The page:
National Parks

State and National Parks: Birdwatching and Bushwalking


Warby Range State Park

Extending for 25 km north of the town of Glenrowan in northeast Victoria is a steep scarped range known locally as the Warbys. The combination of excellent viewing points along the ridge, pleasant picnic spots and outstanding variety of birdlife and wildflowers provides visitors with a memorable experience.

Things to Do

  • Management tracks and the open grassy understorey are ideal for easy walking.
  • The views from Ryan’s Lookout are exceptional, especially in winter. To get an overall appreciation of the varying Warby landscape, motorists can take a short round trip starting at Ryan’s Lookout and going along Gerrett Road before linking up with Adam’s Track and the Thoona Road.
  • The one kilometre Pine Gully Nature Walk, starting near the picnic area beside the Wangaratta-Thoona Road, 4.5 km west of Ryan’s Lookout, provides a good introduction to the plants and animals of the Warbys. The walk is reasonably strenuous and takes an hour to complete.
  • At Whenams camp the Friends of Warby Ranges have constructed a four kilometre walking track. There is an information brochure box at each end of the track. This track connects to another leading to the Kwat Kwat lookout which gives a magnificent view of Wangaratta and in Winter the snow capped mountains of Mount Buffalo, Falls Creek and Mount Bogong.
  • Other lookouts are the Pangarang Lookout near Pine Gully Picnic Area. Walks close to Kurringai Cottage are Mount Glenrowan Lookout at the highest point of the Warbys at an elevation of 513 metres, accessed from Taminick Gap Road also Sunrise Loop on Delloro Road, accessed from Warby Range Road.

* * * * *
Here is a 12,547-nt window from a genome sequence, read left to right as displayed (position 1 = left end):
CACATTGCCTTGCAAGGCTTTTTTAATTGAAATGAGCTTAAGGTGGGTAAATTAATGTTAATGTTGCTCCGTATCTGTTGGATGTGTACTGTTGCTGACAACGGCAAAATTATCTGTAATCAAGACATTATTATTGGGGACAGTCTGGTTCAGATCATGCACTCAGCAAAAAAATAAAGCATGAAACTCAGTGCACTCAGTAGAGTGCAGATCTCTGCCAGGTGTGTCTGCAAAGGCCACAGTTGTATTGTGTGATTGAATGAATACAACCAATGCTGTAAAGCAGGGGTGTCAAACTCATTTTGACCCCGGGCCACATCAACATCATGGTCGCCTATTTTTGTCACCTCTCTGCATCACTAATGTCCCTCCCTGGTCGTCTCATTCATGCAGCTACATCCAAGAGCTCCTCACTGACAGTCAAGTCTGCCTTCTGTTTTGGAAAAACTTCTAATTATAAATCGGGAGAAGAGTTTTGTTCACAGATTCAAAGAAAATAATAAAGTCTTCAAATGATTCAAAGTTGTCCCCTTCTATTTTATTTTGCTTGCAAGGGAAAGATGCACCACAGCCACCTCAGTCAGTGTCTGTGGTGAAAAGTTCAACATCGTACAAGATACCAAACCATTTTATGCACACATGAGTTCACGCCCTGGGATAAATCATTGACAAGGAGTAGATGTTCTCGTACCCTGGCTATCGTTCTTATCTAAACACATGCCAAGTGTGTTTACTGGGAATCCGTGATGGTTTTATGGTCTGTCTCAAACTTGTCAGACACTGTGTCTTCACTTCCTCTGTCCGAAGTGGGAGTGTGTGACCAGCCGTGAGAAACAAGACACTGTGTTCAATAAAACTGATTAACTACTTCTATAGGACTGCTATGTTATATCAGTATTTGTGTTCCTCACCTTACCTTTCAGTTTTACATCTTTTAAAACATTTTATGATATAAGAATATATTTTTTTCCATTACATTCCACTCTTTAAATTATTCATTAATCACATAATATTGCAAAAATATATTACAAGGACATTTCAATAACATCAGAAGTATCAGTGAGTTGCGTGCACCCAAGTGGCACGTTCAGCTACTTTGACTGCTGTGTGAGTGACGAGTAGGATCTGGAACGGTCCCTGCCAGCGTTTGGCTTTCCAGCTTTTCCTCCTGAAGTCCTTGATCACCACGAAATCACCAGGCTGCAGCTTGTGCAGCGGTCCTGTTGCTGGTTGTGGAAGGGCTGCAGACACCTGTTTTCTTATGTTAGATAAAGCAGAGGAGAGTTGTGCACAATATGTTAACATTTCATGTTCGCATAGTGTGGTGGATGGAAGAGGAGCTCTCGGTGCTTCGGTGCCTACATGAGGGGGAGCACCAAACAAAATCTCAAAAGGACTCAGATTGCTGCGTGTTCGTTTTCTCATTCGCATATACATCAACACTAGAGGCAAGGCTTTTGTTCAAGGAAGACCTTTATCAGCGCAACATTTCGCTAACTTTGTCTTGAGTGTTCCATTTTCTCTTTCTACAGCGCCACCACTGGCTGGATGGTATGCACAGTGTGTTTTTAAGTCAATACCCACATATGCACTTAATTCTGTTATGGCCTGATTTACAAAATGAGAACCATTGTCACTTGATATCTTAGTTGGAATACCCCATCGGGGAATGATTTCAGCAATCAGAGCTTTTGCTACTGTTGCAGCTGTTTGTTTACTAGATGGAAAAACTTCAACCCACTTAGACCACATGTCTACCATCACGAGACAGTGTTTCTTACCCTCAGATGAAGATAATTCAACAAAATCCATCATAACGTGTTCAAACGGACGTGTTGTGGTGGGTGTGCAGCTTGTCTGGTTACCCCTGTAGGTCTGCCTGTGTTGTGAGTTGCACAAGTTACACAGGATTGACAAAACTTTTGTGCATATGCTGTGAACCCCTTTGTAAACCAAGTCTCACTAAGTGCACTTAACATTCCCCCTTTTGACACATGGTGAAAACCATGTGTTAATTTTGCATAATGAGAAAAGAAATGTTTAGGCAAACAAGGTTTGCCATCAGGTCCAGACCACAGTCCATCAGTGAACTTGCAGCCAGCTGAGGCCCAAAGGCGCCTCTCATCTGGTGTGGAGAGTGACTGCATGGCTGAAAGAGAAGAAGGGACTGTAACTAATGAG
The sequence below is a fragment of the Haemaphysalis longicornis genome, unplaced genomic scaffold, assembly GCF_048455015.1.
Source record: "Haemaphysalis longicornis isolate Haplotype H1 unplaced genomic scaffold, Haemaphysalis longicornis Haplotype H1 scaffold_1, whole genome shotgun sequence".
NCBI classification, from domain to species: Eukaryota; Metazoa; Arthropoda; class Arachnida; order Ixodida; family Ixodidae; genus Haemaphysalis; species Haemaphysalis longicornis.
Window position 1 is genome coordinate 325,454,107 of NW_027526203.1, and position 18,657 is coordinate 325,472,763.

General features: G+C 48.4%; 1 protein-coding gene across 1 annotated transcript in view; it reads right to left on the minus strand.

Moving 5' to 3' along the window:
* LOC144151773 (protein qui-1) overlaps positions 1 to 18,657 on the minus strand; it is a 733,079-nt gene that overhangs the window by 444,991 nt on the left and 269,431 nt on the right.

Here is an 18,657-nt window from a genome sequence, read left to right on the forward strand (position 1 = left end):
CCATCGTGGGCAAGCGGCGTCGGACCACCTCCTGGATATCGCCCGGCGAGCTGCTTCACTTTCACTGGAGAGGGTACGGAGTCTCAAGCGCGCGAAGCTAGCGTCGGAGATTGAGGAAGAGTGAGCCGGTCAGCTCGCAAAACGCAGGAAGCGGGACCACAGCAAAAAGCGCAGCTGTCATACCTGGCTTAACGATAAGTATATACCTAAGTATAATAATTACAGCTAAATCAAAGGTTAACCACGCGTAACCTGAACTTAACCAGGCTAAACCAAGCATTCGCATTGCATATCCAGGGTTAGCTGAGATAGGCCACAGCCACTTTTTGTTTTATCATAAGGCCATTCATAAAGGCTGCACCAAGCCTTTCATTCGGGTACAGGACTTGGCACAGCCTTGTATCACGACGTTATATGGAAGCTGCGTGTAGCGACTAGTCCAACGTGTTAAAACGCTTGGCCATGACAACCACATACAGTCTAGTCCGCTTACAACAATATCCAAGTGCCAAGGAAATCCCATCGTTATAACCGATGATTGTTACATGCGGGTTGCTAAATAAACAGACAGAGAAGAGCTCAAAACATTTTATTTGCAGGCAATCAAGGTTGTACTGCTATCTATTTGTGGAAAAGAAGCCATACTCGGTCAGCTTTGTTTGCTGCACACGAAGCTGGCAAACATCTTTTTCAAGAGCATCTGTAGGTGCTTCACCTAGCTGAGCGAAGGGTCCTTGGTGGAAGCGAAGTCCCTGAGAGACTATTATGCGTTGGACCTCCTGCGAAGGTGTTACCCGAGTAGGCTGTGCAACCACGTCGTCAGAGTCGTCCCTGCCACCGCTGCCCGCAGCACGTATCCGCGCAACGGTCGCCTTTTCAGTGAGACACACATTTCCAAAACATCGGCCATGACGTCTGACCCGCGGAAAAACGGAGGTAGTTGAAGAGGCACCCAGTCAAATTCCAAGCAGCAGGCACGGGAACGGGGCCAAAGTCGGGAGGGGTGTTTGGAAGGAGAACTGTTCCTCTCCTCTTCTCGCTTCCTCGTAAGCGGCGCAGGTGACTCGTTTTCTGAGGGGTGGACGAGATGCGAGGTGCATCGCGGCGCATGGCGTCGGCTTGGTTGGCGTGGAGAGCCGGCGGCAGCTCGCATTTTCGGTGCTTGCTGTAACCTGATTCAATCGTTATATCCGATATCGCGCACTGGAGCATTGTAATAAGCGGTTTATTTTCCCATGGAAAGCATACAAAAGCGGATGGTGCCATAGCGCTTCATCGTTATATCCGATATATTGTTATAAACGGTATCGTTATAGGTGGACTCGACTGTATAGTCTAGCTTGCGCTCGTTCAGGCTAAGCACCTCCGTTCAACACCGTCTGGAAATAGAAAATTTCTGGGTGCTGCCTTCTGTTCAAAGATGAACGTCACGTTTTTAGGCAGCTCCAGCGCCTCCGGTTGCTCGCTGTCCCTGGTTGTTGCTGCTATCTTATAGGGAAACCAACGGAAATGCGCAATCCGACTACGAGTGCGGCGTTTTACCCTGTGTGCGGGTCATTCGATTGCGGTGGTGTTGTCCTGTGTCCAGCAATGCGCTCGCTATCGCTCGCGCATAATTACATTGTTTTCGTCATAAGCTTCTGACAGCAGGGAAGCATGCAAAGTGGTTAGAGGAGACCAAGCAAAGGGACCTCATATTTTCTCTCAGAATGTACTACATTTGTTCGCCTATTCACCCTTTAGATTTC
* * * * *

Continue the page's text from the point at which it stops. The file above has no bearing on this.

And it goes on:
The exposed granite slabs are ideal sunning sites for snakes and a number of lizards, including the big lace monitor. The open woodland offers plenty of habitat for birdlife including rosellas, robins, the wedge-tailed eagle, eastern spinebill and white-throated tree-creeper. The forest is an important location for the survival of species such as the squirrel glider, sugar glider, feathertail glider, barking owl and turquoise parrot.

Chiltern – Mt Pilot National Park (40 minutes by car)

This, recently expanded, 21,565ha park is located between Beechworth and the low hills activities2_2.jpg.htmlsurrounding Chiltern and includes the striking Mt Pilot Range and Woolshed Falls. Chiltern-Mt Pilot National Park protects box-ironbark forest that once covered much of northeast Victoria and contains several historic goldmining sites. Short or daylong walks can be made on vehicle tracks through open forest and a 25km historic drive is marked from Chiltern through the forest and goldfields.

Things to Do

  • Drive through the forest to Donchi Hill Lookout then on to the original Indigo goldfields cemetery — about an hour and a half’s round trip.
  • Visit the open-cut Magenta Mine, which produced up to 13,000 ounces of gold between 1860 and about 1910. Horse-drawn drays carted away the rock for crushing in the nearby battery.